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Updating to the latest model

NIR spectroscopy is increasingly being used for on-the-spot analysis of industrial processes, allowing critical aspects of the production process to be monitored continuously and altered if necessary. For example, NIR spectroscopy is being used in diesel production to ensure that certain quality parameters, such as flash point and cloud point, are always at the correct values.

This involves building a model for predicting the parameter values from spectral data and then feeding this model with the data generated by monitoring diesel production with NIR spectroscopy. If the predicted values start to deviate from where they should be, then that is a strong indication there is a problem with the production process.

But only if the predictive model is still accurate and that may not be the case. As time goes by, there will be various unavoidable changes in the production process: for example, the composition of the diesel may change slightly or there may changes in temperature and flow rate. On top of that, the responses of the NIR spectrometer may change over time or it may even be replaced, with the new version producing slightly different responses.

These small unavoidable changes may not affect the values of the quality parameters, but they may well affect the accuracy of the predictive model, causing it to report that the values are deviating even if they're not. Ideally, what is needed is a predictive model that can update itself to take account of these unavoidable changes and that is what a team of Canadian chemical engineers from the University of Alberta and Suncor Energy have now succeeded in developing.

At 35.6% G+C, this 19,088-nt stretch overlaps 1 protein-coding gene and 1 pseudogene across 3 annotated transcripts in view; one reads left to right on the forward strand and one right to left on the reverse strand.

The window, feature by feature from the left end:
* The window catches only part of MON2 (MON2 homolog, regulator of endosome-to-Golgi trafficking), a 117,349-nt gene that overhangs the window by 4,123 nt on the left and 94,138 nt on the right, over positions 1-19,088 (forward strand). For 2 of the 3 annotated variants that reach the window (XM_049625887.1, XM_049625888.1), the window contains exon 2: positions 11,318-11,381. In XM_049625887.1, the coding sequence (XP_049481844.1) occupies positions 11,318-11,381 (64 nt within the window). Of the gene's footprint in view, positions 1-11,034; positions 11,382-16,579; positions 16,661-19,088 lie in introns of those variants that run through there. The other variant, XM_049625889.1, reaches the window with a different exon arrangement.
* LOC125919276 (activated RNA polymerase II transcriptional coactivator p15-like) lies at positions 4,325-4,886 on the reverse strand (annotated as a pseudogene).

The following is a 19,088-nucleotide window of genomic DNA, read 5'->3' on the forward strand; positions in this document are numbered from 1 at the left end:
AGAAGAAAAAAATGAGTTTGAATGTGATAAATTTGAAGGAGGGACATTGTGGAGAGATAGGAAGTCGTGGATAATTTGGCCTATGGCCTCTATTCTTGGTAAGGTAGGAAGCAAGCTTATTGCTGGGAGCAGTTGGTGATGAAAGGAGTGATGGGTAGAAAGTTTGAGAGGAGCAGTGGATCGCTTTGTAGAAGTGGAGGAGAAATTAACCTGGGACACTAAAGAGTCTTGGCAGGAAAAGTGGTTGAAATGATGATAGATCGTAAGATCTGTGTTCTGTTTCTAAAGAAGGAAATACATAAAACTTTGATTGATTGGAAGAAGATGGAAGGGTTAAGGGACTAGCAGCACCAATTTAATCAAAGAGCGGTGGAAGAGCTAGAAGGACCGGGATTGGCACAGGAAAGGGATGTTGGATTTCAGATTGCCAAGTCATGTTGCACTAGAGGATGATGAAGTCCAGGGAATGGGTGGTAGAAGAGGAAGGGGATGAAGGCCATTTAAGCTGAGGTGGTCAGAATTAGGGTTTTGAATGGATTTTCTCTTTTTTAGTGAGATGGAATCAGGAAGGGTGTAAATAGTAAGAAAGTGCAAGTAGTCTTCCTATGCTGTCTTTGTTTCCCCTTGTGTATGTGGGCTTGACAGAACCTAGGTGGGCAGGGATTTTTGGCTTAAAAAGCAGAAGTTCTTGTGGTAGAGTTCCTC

Using the latest spectral data, this model continuously updates itself by altering the wavelengths of infrared radiation that it bases its predictions on and by altering the coefficients utilised by the model. Of these, altering the wavelengths is most important, because any unavoidable changes in the production process will change which specific wavelengths provide most information about the quality parameters. By altering the wavelengths, the model can always focus on the most informative wavelengths for predicting the quality parameters and ignore those that no longer provide useful information.

As they report in Industrial & Engineering Chemistry Research, the chemical engineers tested this modelling approach on the diesel produced at a Canadian refinery and found that the resultant model could update itself to take account of unavoidable changes in the refining process. As a result, its predictions for the values of flash point and cloud point were much more accurate than those produced by models that didn't update.

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